New documents obtained by the Wall Street Journal have exposed a clandestine effort by ExxonMobil executives to undermine climate science, even after the company publicly recognized the link between fossil fuel emissions and climate change. These documents, subpoenaed by New York’s attorney general as part of an investigation initiated in 2015, shed light on a decades-long campaign of misinformation waged by ExxonMobil.
Many of these newly revealed documents date back to the tenure of former Chief Executive Rex Tillerson, who oversaw a significant shift in the company’s stance on climate change. In 2006, ExxonMobil publicly acknowledged the risks posed by the climate crisis and pledged support for the Paris Agreement. However, behind closed doors, the company’s actions contradicted its public statements.
In 2008, ExxonMobil pledged to cease funding climate-denier groups. Paradoxically, the same year, company leadership expressed support for directing a scientist to assist a leading oil and gas lobbying group in writing a paper questioning the “uncertainty” of measuring greenhouse gas emissions. This preoccupation with sowing doubt about climate change persisted throughout the years.
One document revealed that in 2012, before a meeting with company scientists, a researcher expressed interest in finding “skeptic” arguments that had not yet been disproven. During a board meeting in the same year, board member Peter Brabeck-Letmathe, the former chief executive of Nestlé, voiced skepticism about the ability to predict future climate changes and impacts, suggesting that efforts and resources spent on climate change were misplaced.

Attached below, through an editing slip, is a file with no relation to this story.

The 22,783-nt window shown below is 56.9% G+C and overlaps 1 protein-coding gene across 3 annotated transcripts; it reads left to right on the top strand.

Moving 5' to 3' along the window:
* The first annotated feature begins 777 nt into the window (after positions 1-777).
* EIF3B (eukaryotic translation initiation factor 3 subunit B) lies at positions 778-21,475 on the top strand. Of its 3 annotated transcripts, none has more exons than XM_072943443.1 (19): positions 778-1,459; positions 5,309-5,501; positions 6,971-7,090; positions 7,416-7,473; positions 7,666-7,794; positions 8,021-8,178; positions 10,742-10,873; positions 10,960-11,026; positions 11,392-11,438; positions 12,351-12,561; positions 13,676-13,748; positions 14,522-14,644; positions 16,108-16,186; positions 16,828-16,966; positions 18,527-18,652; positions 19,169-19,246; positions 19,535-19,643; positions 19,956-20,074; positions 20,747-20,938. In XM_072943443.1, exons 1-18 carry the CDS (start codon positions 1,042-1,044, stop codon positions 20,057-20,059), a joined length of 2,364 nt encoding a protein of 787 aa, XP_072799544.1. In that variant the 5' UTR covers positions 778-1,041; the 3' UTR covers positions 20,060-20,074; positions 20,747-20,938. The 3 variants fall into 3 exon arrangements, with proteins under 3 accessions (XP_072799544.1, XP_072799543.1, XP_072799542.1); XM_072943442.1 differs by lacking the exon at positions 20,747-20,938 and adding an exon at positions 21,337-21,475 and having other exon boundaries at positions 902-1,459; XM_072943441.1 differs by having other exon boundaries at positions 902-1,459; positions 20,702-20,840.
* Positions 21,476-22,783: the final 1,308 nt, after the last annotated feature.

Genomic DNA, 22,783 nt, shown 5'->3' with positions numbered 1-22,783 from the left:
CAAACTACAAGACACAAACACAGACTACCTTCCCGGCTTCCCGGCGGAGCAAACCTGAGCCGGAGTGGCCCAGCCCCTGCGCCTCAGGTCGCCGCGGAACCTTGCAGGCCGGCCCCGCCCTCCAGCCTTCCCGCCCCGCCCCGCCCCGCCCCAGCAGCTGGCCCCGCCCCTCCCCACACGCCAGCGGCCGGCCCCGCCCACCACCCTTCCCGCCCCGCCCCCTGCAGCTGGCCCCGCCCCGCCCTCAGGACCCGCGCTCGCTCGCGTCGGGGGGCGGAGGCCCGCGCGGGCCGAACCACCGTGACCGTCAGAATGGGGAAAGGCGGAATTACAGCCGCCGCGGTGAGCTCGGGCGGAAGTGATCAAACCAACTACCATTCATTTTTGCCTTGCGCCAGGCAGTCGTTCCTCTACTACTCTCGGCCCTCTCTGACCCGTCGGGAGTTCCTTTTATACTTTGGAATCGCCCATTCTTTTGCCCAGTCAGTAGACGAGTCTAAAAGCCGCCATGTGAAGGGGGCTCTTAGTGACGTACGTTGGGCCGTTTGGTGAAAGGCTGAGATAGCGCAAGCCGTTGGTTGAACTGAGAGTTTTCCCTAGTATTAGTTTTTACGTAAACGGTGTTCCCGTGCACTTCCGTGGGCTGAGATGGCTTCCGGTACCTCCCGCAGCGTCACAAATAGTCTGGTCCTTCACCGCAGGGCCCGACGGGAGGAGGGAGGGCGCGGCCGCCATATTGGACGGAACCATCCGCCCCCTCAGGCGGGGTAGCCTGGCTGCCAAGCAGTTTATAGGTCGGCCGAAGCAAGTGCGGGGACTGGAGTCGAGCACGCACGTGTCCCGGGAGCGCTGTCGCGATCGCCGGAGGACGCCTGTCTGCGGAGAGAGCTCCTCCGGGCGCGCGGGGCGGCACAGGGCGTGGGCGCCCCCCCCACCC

The documents also indicated ExxonMobil’s dissatisfaction with scientific warnings from authoritative bodies. When the Intergovernmental Panel on Climate Change (IPCC) issued an urgent call to curb greenhouse gas emissions in 2011, Tillerson dismissed the warning as “not credible” and expressed dissatisfaction with media coverage of worst-case climate scenarios.
Tillerson also sought to engage with scientists to influence their findings, as revealed in a 2012 email. Years later, he expressed doubt about the United Nations’ Paris accord just months before it was signed, questioning the feasibility of the 2-degree Celsius global heating target.
Despite these revelations, ExxonMobil publicly endorsed the Paris Agreement in December of that year. During his Senate confirmation hearing in 2017 to become Secretary of State under President Trump, Tillerson maintained his support for the agreement.
When questioned about these newly uncovered documents, ExxonMobil’s Chief Executive, Darren Woods, responded by suggesting they were being taken out of context. He emphasized the company’s commitment to reducing emissions and investing billions of dollars in sustainable solutions.
Rex Tillerson declined to comment on the matter, according to the Wall Street Journal. These documents may provide legal ammunition for ongoing efforts to hold oil companies accountable for their alleged attempts to cast doubt on climate science. More than two dozen U.S. cities and states are currently suing major oil companies, alleging that they concealed information about the dangers of burning fossil fuels.
In a further development, progressive senators led by Bernie Sanders have urged the Justice Department to initiate legal action against oil majors, citing potential violations of consumer protection laws, racketeering laws, and other legal standards.
These revelations underscore the need for transparency and accountability in addressing climate change and raise important questions about the role of corporations in shaping climate policy.